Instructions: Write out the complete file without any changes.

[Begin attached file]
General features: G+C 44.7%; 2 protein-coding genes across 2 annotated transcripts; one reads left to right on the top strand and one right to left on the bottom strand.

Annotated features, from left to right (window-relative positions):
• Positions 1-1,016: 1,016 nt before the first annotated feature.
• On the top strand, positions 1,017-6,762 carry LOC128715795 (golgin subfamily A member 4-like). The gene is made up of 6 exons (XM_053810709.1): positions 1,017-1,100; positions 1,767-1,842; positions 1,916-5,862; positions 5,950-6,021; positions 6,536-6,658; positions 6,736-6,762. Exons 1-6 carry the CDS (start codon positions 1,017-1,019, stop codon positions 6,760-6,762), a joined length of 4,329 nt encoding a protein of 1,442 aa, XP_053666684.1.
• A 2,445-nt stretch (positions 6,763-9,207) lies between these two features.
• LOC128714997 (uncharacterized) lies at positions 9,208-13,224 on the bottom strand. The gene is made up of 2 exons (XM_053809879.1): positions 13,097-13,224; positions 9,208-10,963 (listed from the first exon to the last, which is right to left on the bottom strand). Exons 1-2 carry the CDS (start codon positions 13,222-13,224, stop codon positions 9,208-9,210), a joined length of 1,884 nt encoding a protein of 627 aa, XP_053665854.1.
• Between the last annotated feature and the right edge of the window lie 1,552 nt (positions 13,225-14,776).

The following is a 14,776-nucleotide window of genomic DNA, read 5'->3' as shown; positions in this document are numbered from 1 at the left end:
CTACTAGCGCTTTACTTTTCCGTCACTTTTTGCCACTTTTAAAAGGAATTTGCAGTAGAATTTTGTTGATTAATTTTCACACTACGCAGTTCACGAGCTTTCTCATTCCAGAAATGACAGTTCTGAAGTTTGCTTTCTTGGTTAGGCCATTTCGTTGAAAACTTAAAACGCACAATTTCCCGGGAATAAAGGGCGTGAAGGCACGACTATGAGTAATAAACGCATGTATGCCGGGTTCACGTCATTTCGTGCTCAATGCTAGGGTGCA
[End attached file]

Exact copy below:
General features: G+C 44.7%; 2 protein-coding genes across 2 annotated transcripts; one reads left to right on the top strand and one right to left on the bottom strand.

Annotated features, from left to right (window-relative positions):
• Positions 1-1,016: 1,016 nt before the first annotated feature.
• On the top strand, positions 1,017-6,762 carry LOC128715795 (golgin subfamily A member 4-like). The gene is made up of 6 exons (XM_053810709.1): positions 1,017-1,100; positions 1,767-1,842; positions 1,916-5,862; positions 5,950-6,021; positions 6,536-6,658; positions 6,736-6,762. Exons 1-6 carry the CDS (start codon positions 1,017-1,019, stop codon positions 6,760-6,762), a joined length of 4,329 nt encoding a protein of 1,442 aa, XP_053666684.1.
• A 2,445-nt stretch (positions 6,763-9,207) lies between these two features.
• LOC128714997 (uncharacterized) lies at positions 9,208-13,224 on the bottom strand. The gene is made up of 2 exons (XM_053809879.1): positions 13,097-13,224; positions 9,208-10,963 (listed from the first exon to the last, which is right to left on the bottom strand). Exons 1-2 carry the CDS (start codon positions 13,222-13,224, stop codon positions 9,208-9,210), a joined length of 1,884 nt encoding a protein of 627 aa, XP_053665854.1.
• Between the last annotated feature and the right edge of the window lie 1,552 nt (positions 13,225-14,776).

The following is a 14,776-nucleotide window of genomic DNA, read 5'->3' as shown; positions in this document are numbered from 1 at the left end:
CTACTAGCGCTTTACTTTTCCGTCACTTTTTGCCACTTTTAAAAGGAATTTGCAGTAGAATTTTGTTGATTAATTTTCACACTACGCAGTTCACGAGCTTTCTCATTCCAGAAATGACAGTTCTGAAGTTTGCTTTCTTGGTTAGGCCATTTCGTTGAAAACTTAAAACGCACAATTTCCCGGGAATAAAGGGCGTGAAGGCACGACTATGAGTAATAAACGCATGTATGCCGGGTTCACGTCATTTCGTGCTCAATGCTAGGGTGCA